Survey reveals workplace discrimination

  • 2009-02-25
  • By Nathan Greenhalgh
VILNIUS - About one-fifth of Lithuania's ethnic minorities suffer from workplace discrimination, according to a survey released Feb. 23 by Lithuania's Department of Ethnic Minorities and Lithuanians Living Abroad.
The survey showed that 23 percent of Russians, 19 percent of Poles and 29 percent of members of other ethnic groups in Lithuania have encountered discrimination while on the job.

Stanislav Vidtmann, the director of the Department of Ethnic Minorities and Lithuanians Living Abroad, said the Roma people 's sometimes referred to as gypsies 'sbear the brunt of the discrimination.
"The Roma minority endure more discrimination than other ethnic minorities," Vidtmann said.
Another recent survey has found that almost half of the respondents would not want Romas as their neighbors.

Vilius Mikulenas, a project manager for the House of National Committees, said the Roma people face issues that are unique among Lithuania's ethnic groups.
"One of them is qualification, because usually they are not qualified. The second is the portrait of Roma people that was created during the last 15 years 's that the Vilnius Roma camp is drug dealers, so nobody wants to hire them," Mikulenas said.

The House of National Committees is a nonprofit that operates community outreach programs to Lithuania's ethnic minorities.
Mikulenas asserted that other ethnic groups, such as Poles and Russians in Lithuania, don't usually run into problems at the workplace based on their ethnicity. Under the 2001 general census data, Poles made up 6.74 percent of Lithuania's population, Russians and Belarusians accounted for 6.31 percent and 1.23 percent, respectively. Other nationalities made up less than 1 percent of Lithuanian residents.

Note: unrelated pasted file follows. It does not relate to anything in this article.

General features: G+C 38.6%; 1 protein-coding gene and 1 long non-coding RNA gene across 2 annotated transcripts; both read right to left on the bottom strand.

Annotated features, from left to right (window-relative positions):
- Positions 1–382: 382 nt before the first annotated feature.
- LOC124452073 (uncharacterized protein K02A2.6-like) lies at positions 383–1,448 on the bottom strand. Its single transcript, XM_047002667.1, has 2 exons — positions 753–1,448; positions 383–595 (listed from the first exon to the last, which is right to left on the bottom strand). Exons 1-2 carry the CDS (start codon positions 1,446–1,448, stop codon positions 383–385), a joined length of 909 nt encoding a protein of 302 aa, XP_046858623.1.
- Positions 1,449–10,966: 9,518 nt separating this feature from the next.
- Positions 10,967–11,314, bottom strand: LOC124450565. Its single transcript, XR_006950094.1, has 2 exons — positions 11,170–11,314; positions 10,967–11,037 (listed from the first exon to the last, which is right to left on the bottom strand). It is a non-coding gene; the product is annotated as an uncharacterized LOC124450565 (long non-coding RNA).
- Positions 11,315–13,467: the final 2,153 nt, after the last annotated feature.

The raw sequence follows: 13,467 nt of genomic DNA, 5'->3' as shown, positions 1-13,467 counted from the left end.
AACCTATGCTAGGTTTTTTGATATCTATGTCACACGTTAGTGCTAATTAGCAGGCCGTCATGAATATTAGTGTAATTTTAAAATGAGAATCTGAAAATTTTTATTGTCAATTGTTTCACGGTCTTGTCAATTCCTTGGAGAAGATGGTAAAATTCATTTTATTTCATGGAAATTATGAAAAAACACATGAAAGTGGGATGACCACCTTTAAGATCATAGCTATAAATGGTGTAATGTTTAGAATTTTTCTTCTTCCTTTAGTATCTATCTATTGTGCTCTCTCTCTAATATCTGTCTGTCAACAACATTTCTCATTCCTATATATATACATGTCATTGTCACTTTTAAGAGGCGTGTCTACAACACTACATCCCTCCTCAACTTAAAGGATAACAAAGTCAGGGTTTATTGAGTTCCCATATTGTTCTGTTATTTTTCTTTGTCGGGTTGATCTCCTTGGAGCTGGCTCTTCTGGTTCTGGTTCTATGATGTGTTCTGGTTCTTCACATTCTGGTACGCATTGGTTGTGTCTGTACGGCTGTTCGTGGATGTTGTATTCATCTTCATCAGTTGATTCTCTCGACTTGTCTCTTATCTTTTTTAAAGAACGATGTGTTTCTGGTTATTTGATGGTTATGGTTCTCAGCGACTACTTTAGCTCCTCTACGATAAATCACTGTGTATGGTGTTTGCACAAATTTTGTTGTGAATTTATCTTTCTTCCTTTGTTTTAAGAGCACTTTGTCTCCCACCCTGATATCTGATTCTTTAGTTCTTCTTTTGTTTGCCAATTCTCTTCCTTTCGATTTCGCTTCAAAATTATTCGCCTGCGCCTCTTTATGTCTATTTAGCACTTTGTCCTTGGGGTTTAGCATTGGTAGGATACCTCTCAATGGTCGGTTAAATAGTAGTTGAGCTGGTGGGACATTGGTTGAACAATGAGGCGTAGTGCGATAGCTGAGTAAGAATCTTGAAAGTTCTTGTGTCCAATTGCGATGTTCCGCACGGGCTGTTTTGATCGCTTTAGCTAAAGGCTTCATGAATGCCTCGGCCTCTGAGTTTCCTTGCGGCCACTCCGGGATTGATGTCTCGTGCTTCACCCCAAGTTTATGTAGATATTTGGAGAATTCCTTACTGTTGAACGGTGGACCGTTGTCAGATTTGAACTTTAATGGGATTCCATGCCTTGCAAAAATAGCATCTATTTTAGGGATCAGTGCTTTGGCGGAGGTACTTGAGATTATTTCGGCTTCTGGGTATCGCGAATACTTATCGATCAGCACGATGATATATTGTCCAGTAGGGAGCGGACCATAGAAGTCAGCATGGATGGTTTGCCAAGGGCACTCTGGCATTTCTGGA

"They [Lithuanians] love foreigners actually," Mikulenas said. "For them [Russians and Poles] the lack of knowledge of the Lithuanian language is not the biggest problem. It is the general situation in the labor market. When we are speaking about discrimination it is not for Polish or Russian people but for gypsies or Roma people."

Some 42 percent of those surveyed cited an insufficient command of the Lithuanian language as the cause of the discrimination, while only 10 percent blamed the negative attitude of their employers toward foreigners.
However, other recent polls point to high levels of intolerance of ethnic minorities among Lithuanians.
A survey carried out by the Social Security and Labor Ministry in September showed that the majority of Lithuanians would not work or communicate with other nationalities, homosexuals or the disabled. Despite this, 80 percent of those polled considered themselves tolerant.

Specialists say there is "veiled intolerance." Valdas Dambrava, who represents the Office of Equal Opportunity Ombudsman, said people believe they are tolerant but adhere to stereotypical beliefs and avoid contact with different people.
Valdas Dambrava said Lithuanians don't really understand the word. "People think that if they aren't beating anybody or killing anybody they are tolerant."

"People write down the politically correct answer the first time, but then when asked if they could work with someone, they say no," he said.
Doctor of Social Sciences at Vilnius University Ruta Ziliukaite said the actual number of intolerant people in Lithuania was probably higher than statistics show.

"Research carried out on the European Union scale has found that the level of tolerance of the Lithuanian population is far lower than the EU average. A tendency is observed in Lithuania that the public respect to certain social groups, such as Roma and homosexuals, is not rising but, quite the opposite, dropping," said Ziliukaite.

Ziliukaite said that people have pre-formed ideas that they like to believe regarding minorities.
"The prevailing stereotypes they have are negative and these are strengthened in the public sphere. Some politicians say that minorities should be invisible and this strengthens that," she told The Baltic Times.
Experts say the Roman Catholic Church's stance on homosexuality is not helpful.
Neither Vidtmann nor Mikulenas expected Lithuanian's economic slowdown to spark an increase in ethnic discrimination at work.

"The economic crisis has just started in Lithuania and at the moment there are not any signals that workplace discrimination can increase. The majority of the employers assess the ability of the employee, not their ethnic origin," Vidtmann said.